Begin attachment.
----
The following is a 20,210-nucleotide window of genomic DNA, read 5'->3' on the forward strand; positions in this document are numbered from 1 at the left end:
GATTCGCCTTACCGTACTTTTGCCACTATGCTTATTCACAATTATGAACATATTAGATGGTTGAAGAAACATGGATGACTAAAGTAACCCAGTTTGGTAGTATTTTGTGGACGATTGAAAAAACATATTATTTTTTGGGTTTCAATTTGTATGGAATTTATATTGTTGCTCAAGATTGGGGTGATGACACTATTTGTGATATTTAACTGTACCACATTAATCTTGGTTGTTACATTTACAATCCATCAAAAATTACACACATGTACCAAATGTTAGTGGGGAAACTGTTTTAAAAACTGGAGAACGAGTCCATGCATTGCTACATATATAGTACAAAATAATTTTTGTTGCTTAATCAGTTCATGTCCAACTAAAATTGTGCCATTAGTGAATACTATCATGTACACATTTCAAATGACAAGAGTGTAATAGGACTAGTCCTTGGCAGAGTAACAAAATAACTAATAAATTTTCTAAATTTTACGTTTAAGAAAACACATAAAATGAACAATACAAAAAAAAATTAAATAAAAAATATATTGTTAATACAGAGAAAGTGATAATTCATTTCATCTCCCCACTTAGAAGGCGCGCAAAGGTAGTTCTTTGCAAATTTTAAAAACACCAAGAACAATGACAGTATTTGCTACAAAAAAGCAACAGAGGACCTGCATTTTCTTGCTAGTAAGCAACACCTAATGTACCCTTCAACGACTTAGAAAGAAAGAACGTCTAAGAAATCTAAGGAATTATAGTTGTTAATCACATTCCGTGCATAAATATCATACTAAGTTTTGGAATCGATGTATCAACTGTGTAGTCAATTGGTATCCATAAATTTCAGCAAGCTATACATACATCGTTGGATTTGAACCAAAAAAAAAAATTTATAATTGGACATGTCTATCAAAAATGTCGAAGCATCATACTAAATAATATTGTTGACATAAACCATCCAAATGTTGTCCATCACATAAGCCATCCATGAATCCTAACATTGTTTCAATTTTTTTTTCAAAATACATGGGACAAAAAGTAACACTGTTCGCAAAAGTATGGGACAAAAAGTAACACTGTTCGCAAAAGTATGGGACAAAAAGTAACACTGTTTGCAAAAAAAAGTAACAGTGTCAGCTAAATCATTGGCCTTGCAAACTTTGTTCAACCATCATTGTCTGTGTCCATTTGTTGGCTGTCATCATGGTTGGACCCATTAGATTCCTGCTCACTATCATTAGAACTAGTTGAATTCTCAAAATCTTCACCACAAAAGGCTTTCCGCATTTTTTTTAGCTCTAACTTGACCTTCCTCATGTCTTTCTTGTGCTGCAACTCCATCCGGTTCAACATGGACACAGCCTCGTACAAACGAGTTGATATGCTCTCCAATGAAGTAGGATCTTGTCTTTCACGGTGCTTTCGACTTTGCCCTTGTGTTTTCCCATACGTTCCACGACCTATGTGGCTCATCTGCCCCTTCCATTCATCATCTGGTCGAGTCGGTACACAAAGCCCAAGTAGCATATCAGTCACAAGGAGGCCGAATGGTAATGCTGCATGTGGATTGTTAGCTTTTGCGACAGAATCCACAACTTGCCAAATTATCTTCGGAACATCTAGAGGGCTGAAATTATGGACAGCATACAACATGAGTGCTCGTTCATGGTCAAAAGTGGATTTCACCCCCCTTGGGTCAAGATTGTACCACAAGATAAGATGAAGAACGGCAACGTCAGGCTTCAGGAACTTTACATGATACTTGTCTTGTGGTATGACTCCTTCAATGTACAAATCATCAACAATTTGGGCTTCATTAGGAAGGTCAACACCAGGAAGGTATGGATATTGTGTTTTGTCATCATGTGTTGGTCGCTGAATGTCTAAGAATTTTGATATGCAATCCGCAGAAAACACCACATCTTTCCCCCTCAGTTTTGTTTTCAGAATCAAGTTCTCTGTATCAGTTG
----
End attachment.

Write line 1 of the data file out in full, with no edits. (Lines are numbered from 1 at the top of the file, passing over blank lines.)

The following is a 20,210-nucleotide window of genomic DNA, read 5'->3' on the forward strand; positions in this document are numbered from 1 at the left end: